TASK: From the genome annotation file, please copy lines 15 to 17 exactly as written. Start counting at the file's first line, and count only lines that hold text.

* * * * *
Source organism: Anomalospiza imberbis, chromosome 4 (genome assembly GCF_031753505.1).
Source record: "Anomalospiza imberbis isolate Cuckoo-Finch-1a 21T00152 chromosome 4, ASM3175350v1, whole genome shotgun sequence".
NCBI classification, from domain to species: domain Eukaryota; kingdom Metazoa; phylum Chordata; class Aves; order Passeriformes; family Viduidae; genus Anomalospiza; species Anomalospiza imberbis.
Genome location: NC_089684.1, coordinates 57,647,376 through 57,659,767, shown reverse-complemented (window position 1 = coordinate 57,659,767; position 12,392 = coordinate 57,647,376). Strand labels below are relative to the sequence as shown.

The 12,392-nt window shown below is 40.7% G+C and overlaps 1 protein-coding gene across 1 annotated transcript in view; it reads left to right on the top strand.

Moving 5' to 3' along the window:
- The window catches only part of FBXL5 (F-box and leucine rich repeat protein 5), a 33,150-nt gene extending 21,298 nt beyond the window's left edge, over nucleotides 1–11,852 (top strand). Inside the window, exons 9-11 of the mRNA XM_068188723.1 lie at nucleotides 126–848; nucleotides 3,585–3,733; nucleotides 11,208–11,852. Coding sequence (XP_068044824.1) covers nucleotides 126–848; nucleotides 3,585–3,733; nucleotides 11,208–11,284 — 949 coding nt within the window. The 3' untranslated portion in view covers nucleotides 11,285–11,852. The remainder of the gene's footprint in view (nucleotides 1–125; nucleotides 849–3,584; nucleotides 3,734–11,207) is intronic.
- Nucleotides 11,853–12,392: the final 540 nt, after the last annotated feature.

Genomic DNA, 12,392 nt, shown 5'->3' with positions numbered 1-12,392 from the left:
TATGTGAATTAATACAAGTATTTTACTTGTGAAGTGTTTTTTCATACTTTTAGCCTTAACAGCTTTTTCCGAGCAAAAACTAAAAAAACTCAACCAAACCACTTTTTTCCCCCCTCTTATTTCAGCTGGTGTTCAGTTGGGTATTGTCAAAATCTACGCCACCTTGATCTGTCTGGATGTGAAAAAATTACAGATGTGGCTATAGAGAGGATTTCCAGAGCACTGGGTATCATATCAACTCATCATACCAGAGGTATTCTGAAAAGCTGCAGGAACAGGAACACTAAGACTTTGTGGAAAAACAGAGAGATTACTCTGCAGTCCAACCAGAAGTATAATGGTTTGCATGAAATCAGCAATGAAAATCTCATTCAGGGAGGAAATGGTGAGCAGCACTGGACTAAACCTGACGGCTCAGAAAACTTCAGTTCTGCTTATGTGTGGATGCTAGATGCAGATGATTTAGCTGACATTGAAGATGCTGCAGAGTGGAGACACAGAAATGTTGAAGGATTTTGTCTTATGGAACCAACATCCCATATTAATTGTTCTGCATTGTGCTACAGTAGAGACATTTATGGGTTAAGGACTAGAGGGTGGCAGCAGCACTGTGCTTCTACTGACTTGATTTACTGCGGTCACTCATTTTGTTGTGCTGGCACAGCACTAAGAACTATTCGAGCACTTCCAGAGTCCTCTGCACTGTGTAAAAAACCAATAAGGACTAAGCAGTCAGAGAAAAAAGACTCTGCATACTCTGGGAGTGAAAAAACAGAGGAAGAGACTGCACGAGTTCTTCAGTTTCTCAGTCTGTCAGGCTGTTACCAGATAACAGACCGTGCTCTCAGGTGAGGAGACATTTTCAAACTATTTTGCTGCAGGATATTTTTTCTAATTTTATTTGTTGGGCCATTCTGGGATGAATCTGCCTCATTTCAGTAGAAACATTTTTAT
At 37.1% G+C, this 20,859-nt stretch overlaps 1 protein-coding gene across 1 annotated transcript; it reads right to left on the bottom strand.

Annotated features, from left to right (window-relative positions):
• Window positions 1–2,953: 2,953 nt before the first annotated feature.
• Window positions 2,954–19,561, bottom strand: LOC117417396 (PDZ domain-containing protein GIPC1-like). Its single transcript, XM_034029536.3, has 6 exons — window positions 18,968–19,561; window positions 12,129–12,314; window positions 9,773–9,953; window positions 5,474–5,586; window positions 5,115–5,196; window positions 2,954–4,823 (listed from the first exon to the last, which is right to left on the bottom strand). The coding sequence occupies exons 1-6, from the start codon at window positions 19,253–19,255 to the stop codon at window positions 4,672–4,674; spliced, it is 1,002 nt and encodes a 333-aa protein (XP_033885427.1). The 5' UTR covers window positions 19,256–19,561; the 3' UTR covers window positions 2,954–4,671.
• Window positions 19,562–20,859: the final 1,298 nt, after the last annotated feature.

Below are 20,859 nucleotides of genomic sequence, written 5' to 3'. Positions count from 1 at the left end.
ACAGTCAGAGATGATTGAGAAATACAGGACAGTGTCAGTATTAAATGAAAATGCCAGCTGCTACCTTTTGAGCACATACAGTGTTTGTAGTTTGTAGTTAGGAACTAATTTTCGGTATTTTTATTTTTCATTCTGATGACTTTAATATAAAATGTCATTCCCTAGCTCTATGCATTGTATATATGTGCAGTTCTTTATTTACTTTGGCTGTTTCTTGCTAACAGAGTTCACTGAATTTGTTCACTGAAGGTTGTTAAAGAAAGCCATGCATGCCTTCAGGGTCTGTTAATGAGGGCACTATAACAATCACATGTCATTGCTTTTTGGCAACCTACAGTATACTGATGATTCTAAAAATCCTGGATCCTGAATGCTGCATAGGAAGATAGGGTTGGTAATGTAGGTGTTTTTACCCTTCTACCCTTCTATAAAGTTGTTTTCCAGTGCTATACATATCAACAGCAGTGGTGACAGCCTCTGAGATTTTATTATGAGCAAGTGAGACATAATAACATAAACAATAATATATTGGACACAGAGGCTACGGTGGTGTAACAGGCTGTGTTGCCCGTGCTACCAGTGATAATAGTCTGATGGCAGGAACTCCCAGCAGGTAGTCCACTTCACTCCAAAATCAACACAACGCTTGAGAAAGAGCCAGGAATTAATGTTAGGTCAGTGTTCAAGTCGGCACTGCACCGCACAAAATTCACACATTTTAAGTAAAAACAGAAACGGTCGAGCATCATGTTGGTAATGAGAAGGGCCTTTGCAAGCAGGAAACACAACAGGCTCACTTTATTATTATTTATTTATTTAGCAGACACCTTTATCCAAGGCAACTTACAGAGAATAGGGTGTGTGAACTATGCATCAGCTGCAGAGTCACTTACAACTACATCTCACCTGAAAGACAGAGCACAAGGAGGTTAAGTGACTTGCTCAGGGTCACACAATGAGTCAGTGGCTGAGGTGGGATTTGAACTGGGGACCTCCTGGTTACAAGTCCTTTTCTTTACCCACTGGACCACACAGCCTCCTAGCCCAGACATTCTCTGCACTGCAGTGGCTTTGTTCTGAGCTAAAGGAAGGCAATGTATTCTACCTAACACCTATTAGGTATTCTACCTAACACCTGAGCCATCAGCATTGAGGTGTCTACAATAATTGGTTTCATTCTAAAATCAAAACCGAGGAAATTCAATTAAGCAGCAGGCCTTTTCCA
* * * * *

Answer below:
• Window positions 19,562–20,859: the final 1,298 nt, after the last annotated feature.

Below are 20,859 nucleotides of genomic sequence, written 5' to 3'. Positions count from 1 at the left end.
ACAGTCAGAGATGATTGAGAAATACAGGACAGTGTCAGTATTAAATGAAAATGCCAGCTGCTACCTTTTGAGCACATACAGTGTTTGTAGTTTGTAGTTAGGAACTAATTTTCGGTATTTTTATTTTTCATTCTGATGACTTTAATATAAAATGTCATTCCCTAGCTCTATGCATTGTATATATGTGCAGTTCTTTATTTACTTTGGCTGTTTCTTGCTAACAGAGTTCACTGAATTTGTTCACTGAAGGTTGTTAAAGAAAGCCATGCATGCCTTCAGGGTCTGTTAATGAGGGCACTATAACAATCACATGTCATTGCTTTTTGGCAACCTACAGTATACTGATGATTCTAAAAATCCTGGATCCTGAATGCTGCATAGGAAGATAGGGTTGGTAATGTAGGTGTTTTTACCCTTCTACCCTTCTATAAAGTTGTTTTCCAGTGCTATACATATCAACAGCAGTGGTGACAGCCTCTGAGATTTTATTATGAGCAAGTGAGACATAATAACATAAACAATAATATATTGGACACAGAGGCTACGGTGGTGTAACAGGCTGTGTTGCCCGTGCTACCAGTGATAATAGTCTGATGGCAGGAACTCCCAGCAGGTAGTCCACTTCACTCCAAAATCAACACAACGCTTGAGAAAGAGCCAGGAATTAATGTTAGGTCAGTGTTCAAGTCGGCACTGCACCGCACAAAATTCACACATTTTAAGTAAAAACAGAAACGGTCGAGCATCATGTTGGTAATGAGAAGGGCCTTTGCAAGCAGGAAACACAACAGGCTCACTTTATTATTATTTATTTATTTAGCAGACACCTTTATCCAAGGCAACTTACAGAGAATAGGGTGTGTGAACTATGCATCAGCTGCAGAGTCACTTACAACTACATCTCACCTGAAAGACAGAGCACAAGGAGGTTAAGTGACTTGCTCAGGGTCACACAATGAGTCAGTGGCTGAGGTGGGATTTGAACTGGGGACCTCCTGGTTACAAGTCCTTTTCTTTACCCACTGGACCACACAGCCTCCTAGCCCAGACATTCTCTGCACTGCAGTGGCTTTGTTCTGAGCTAAAGGAAGGCAATGTATTCTACCTAACACCTATTAGGTATTCTACCTAACACCTGAGCCATCAGCATTGAGGTGTCTACAATAATTGGTTTCATTCTAAAATCAAAACCGAGGAAATTCAATTAAGCAGCAGGCCTTTTCCA